West 8.3 mil. (one year left)
    Okafor 11.5 mil. (3 years left)

    Only three players under contract:

    ……….for 26.3 mil.

    If the 2011-2012 cap is the same as this years, they would be about 32 million UNDER the cap. This would provide them with substantial flexibility to be a significant player in the FA market (including signing some of their own, of course).

  • Jim Henderson

    As far as the Knicks are concerned, if they really want Paul, they’re going to have to pay a price. Even so, after the trade they would still have a pretty good team.

    2010-2011 team:

    Paul, Felton
    Azubuike, Walker
    Chandler,
    Stoudemire
    Turiaf, Mozgov

    Knicks would be about 6 million under the cap, and would be able to sign a couple of decent FA’s, and 2-3 vet minimum contracts.

    2011-2012 team:

    Paul 14.5
    Stoudemire 16.5
    Felton 7.0
    Mozgov 3.5
    Walker 1.0

    42.5 million under contract. Should have enough available to sign one more “star” to a max-type contract (Anthony?), resign some of their own FA’s (e.g., Azubuike, Turiaf, etc.), and some vet minimum guys. And a trade of Felton might be considered for front court dept & a cheaper back-up PG.

  • andy

    jim, i wasn’t evaluating the trades against each other, or even whether it was a good trade. i flat out said that my trade didn’t make sense for new orleans, but rather was the best the spurs could hope to profit from a hand in the dealings.

    however, i did say that you’re trade’s not likely. i’ve said (and others have highlighted) that a key that many “experts” are mentioning in any chris paul deal would be the unloading of okafor’s contract. assumedly, this would let demps completely reshape the team according to his blueprint. it all depends on the skipper (and the owner’s tolerance for the skipper’s vision), and if his plotted course is to blow up and rebuild, then you can’t pass up the opportunity to pass on your bad contracts in addition to obtaining young talent, which is what you would want to do if you’re going to trade a transcendant talent like paul. gallinari is good, but i personally think his ceiling is probably more detlef schrempf than dirk (maybe that’s too harsh). randolph could be awesome, but he’s also an unknown. demps learned from the best, so he’s going to exact as much as possible in any deal, otherwise paul can kiss a trade goodbye. personally, i think paul stays in new orleans this year.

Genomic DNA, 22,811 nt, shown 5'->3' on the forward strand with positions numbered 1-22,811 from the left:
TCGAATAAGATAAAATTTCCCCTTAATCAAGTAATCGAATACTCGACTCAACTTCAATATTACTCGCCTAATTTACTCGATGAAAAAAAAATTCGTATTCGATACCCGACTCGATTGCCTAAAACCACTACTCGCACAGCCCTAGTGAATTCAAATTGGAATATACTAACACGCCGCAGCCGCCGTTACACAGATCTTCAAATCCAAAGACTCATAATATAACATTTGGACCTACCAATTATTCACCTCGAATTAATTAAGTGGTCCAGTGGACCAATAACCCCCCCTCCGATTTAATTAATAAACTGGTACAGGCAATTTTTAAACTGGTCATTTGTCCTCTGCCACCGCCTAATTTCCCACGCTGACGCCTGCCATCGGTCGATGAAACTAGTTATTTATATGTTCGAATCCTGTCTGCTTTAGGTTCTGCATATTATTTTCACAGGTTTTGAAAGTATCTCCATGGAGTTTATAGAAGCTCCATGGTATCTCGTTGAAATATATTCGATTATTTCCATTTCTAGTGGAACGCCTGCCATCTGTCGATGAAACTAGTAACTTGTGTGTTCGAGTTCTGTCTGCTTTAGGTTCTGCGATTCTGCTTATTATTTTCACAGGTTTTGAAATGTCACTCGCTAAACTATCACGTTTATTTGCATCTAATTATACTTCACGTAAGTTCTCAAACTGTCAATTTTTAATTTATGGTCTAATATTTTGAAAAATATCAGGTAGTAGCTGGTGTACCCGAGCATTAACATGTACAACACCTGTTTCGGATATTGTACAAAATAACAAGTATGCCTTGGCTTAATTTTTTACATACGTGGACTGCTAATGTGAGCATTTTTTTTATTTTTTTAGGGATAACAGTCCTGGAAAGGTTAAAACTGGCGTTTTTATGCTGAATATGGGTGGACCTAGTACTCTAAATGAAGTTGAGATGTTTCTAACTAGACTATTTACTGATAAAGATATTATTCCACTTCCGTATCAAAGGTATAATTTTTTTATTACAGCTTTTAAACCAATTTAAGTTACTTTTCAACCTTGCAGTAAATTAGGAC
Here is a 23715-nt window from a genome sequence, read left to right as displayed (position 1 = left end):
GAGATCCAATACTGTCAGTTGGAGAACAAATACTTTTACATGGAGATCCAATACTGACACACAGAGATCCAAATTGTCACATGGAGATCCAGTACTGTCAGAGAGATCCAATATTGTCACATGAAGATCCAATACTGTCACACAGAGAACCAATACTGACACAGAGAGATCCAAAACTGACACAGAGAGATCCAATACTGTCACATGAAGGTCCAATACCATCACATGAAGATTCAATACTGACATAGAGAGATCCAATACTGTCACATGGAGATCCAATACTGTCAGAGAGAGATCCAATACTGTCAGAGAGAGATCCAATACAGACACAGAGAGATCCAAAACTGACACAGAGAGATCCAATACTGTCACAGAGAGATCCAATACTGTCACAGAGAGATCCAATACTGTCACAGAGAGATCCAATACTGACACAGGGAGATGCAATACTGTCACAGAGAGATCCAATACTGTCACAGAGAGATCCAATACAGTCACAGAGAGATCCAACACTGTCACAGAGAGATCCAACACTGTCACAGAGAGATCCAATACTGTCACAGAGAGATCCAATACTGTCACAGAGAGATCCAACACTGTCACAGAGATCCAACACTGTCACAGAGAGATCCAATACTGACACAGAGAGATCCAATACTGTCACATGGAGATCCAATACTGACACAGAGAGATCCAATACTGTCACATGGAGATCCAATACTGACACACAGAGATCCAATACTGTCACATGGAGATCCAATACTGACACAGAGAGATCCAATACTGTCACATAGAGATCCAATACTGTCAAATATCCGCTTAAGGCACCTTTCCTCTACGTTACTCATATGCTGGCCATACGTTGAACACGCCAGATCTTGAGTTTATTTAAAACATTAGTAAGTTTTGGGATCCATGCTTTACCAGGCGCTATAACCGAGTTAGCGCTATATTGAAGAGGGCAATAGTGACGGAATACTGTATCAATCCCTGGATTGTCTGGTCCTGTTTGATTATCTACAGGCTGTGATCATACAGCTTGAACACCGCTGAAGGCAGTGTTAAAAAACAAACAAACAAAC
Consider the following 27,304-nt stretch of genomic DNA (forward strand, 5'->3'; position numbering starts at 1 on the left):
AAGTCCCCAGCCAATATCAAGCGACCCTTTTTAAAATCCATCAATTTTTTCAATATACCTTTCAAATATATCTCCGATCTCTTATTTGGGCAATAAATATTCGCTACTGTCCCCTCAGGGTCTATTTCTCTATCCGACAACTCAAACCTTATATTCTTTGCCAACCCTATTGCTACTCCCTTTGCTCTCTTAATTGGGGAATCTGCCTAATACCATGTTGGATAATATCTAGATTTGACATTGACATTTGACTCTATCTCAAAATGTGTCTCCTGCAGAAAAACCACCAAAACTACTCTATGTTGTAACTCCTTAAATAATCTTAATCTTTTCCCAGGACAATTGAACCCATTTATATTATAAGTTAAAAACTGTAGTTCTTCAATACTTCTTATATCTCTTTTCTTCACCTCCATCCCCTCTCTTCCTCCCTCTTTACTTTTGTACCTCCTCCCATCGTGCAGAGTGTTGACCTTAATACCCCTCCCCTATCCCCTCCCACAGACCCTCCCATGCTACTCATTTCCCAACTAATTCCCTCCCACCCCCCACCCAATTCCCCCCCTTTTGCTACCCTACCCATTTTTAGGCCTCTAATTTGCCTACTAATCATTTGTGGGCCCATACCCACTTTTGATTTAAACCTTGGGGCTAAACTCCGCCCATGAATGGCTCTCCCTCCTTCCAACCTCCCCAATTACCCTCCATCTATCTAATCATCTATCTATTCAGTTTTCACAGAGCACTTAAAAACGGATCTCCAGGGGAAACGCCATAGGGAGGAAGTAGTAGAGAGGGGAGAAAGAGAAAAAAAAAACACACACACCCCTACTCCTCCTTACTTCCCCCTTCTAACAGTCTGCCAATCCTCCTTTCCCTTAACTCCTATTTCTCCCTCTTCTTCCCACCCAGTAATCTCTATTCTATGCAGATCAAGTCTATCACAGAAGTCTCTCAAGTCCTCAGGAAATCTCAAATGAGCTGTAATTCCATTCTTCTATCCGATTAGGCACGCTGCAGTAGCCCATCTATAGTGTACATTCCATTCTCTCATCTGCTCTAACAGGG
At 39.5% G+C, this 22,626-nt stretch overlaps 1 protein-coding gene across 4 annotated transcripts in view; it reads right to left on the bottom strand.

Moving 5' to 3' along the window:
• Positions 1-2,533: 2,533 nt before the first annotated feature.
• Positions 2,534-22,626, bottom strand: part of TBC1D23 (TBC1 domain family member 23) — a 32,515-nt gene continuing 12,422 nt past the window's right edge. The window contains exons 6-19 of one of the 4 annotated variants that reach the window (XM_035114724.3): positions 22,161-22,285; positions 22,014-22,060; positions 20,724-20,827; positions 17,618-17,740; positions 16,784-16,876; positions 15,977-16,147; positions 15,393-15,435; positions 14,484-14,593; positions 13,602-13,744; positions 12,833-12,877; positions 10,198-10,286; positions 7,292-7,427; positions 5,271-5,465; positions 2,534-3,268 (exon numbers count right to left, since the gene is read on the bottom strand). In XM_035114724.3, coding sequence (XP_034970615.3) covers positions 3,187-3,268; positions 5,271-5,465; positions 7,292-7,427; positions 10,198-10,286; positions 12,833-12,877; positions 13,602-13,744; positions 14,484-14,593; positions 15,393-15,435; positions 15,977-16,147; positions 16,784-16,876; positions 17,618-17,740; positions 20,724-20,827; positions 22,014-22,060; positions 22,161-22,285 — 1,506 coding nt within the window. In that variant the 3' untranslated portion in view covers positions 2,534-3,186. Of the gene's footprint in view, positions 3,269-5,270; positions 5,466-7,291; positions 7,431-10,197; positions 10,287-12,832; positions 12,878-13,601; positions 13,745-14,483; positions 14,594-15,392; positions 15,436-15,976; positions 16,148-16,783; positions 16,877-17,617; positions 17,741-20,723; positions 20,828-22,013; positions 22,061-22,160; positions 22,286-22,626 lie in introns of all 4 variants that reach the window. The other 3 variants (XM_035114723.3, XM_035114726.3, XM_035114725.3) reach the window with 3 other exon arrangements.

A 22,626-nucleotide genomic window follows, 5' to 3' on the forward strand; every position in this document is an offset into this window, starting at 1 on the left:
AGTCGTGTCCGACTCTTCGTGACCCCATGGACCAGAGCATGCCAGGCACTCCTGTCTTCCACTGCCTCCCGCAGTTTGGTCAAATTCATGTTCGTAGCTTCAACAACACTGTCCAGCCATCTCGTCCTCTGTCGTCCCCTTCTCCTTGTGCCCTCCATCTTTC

more on this, (via henry abbot):

    “There is a lot of hemming and hawing [about teams and packages for paul].

    Here’s a rule of thumb I’ve developed to help you through it: If you’re getting Chris Paul, it’s a good deal.

    There are a two exceptions:
    LeBron James, Dwight Howard, Dwyane Wade and Kevin Durant are more valuable than Paul. (Some people prefer Deron Williams, but that’s moot — that trade is not happening anyway.) You can make a case for a few other guys that a few other players are more productive than Paul — like Kobe Bryant, Tim Duncan, or Dirk Nowitzki, for instance — but the age discrepancy is massive in those cases, making Paul far more likely to lead you to titles between now and retirement.

    I would not trade anything good at all for Chris Paul if I thought my team was not going to contend with him, which certainly seems to be the key to getting him to re-sign in two years. For this reason, I would not, for example, hand over all of the good young players and picks from a team like the Thunder or Blazers. You have to have enough left to win a lot, or there’s no point.

    What prompted this, however, was hearing some Knick fans obsessing over whether or not they’d be willing to part with Danilo Gallinari.

    Believe me, I am enamored with the power of a 6-10 guy who can shoot the lights out and plays very hard. But remember how the highlight of his career to date was dueling against Carmelo Anthony for a quarter? Paul wins battles like that night in and night out, and he’s young too.”

    now, throwing loyalties to the wind, would you trade duncan and parker for paul and okafor? i assume most here would say no, but if you want a championship now, with a shot at one 3 or 4 years from now, as the spurs front office, do you pull the trigger on something crazy like this http://games.espn.go.com/nba/tradeMachine?tradeId=2bu7n54 ? (in the trade machine, that looks admittedly awful, haha)

    it’s summertime folks.

  • Jim Henderson

    andy
    July 26th, 2010 at 1:26 am

    “…..however, i did say that you’re trade’s not likely. i’ve said (and others have highlighted) that a key that many “experts” are mentioning in any chris paul deal would be the unloading of okafor’s contract”

    As I pointed out in the scenarios above, it is not necessary to trade Okafor with Paul. Okafor’s contract is not a “bad” contract. I don’t really care what Abbot & others have suggested. Good centers are VERY valuable in this league, and Okafor is a good center that is in his prime. Granted, he’s on the expensive side, but it’s not a contract they must get rid of. With the Knick deal, keeping Okafor still allows the Hornets to greatly reshape their roster with 32 million of cap space, and just THREE players under contract in 2011-2012.